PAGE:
How to Have a Hot Vax Summer and Be COVID-Safe, Too

The streets are calling, but that doesn't mean it's time to play fast and loose. These are the new rules for hanging out now that more and more of us are vaccinated.

Ready for a hot vax summer? Here’s how to make the most of easing restrictions while being a responsible human. Photo by urbazon/Getty Images

“The streets are calling,” one of my best friends texted me last week when Governor Wolf announced that all statewide COVID mitigation restrictions (other than the masking mandate) will be lifted at the end of the month. Now, it looks like Philadelphia’s reopening schedule isn’t far behind.  Ready or not, public gatherings, business operations and socializing are coming back just in time for summer.

I’ve been fully vaccinated since February and had already been venturing out a little more than many of my friends and colleagues. So I’ve had a bit of time to ponder how I will and won’t operate as the world reopens. Most of my earlier outings were just me and my fiancé, eating outdoors or in small gatherings indoors with other vaccinated friends.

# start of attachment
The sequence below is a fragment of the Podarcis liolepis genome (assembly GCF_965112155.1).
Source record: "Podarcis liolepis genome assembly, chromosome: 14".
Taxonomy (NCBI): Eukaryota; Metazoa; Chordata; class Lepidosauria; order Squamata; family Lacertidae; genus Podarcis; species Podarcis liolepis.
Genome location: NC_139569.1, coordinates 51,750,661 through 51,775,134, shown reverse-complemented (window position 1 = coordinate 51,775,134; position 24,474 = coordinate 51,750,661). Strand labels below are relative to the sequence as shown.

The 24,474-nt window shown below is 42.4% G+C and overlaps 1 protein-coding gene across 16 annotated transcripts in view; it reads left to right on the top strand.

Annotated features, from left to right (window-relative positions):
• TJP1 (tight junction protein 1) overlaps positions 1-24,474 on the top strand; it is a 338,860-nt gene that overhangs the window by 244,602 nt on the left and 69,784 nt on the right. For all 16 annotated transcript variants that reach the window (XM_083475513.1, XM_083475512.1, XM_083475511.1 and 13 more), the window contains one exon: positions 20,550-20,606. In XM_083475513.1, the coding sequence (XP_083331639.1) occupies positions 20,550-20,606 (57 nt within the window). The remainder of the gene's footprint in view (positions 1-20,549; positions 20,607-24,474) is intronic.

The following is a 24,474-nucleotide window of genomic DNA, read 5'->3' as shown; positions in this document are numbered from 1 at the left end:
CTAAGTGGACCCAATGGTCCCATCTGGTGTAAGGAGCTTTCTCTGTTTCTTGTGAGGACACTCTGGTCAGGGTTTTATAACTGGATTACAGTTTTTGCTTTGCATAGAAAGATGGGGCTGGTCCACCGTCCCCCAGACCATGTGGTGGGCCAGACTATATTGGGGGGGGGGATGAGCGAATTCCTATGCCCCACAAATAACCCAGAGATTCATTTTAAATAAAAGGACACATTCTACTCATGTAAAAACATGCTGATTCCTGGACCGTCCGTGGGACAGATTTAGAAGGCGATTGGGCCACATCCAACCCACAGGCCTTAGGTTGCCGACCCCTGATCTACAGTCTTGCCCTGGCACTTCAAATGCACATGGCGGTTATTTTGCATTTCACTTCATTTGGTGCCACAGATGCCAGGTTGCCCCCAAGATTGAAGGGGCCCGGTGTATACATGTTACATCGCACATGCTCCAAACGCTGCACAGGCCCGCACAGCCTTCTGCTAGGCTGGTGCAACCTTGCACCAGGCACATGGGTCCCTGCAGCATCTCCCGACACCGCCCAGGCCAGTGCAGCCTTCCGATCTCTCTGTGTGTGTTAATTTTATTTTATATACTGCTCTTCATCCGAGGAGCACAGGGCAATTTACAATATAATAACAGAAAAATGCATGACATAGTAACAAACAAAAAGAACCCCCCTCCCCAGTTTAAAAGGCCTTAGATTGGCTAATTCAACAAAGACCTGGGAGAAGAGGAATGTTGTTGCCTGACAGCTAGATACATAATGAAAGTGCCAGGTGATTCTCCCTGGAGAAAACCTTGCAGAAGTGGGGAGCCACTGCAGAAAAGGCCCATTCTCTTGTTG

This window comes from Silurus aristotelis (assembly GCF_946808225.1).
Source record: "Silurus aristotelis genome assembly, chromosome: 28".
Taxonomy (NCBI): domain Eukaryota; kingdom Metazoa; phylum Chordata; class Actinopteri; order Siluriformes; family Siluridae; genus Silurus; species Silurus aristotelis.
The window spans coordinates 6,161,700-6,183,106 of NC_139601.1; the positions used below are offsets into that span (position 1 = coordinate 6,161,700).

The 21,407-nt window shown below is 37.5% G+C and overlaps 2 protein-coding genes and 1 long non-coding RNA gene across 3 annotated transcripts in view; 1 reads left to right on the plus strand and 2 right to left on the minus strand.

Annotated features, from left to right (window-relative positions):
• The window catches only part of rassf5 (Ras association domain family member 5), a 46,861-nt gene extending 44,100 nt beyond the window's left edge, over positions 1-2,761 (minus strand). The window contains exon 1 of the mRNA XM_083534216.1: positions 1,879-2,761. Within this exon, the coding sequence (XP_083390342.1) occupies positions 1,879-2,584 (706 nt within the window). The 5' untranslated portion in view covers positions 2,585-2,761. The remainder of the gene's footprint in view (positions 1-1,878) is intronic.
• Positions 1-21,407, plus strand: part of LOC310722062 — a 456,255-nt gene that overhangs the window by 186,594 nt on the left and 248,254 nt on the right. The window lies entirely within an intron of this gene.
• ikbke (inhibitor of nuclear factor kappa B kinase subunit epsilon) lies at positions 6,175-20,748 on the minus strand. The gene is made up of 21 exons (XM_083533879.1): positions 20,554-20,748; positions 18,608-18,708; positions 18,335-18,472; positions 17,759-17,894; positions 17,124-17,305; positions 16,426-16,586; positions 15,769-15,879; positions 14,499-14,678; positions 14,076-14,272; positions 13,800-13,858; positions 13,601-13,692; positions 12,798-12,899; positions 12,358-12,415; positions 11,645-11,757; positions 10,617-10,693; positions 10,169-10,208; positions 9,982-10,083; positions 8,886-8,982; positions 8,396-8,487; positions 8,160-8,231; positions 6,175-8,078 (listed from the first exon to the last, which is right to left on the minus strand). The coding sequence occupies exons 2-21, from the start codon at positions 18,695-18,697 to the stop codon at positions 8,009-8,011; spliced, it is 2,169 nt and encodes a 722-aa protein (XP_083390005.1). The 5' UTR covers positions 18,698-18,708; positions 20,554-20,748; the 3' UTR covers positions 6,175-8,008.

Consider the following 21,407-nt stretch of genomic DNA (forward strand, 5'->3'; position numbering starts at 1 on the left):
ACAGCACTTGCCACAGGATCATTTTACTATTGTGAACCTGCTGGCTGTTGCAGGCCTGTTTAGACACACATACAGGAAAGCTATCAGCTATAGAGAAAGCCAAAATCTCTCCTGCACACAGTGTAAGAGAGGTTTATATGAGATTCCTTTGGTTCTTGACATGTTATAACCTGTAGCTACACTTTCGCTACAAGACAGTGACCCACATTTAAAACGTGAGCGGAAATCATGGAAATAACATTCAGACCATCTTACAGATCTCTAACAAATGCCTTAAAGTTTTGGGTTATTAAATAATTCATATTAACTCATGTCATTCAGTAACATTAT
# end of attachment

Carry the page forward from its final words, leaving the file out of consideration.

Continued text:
But in recent weeks — as vaccination rates rose and some of my favorite restaurants had grand reopenings — the game has changed entirely. Many people are already referring to the next few months as “Hot Vax Summer,” one in which we’ll return to beaches, bars and block parties with a vengeance. As one colleague put it, “We’re making up for lost time.” But trying to overcompensate for a 2020 summer that didn’t pop off doesn’t mean we can act like COVID-19 has left the building.

If you’re going to go back out and hit the streets, you need a new code of conduct to keep yourself safe and prevent another COVID-19 wave. Here’s what I recommend, based on science and my own observations from the trenches.

Be upfront with your friends about your vaccination status and comfort level.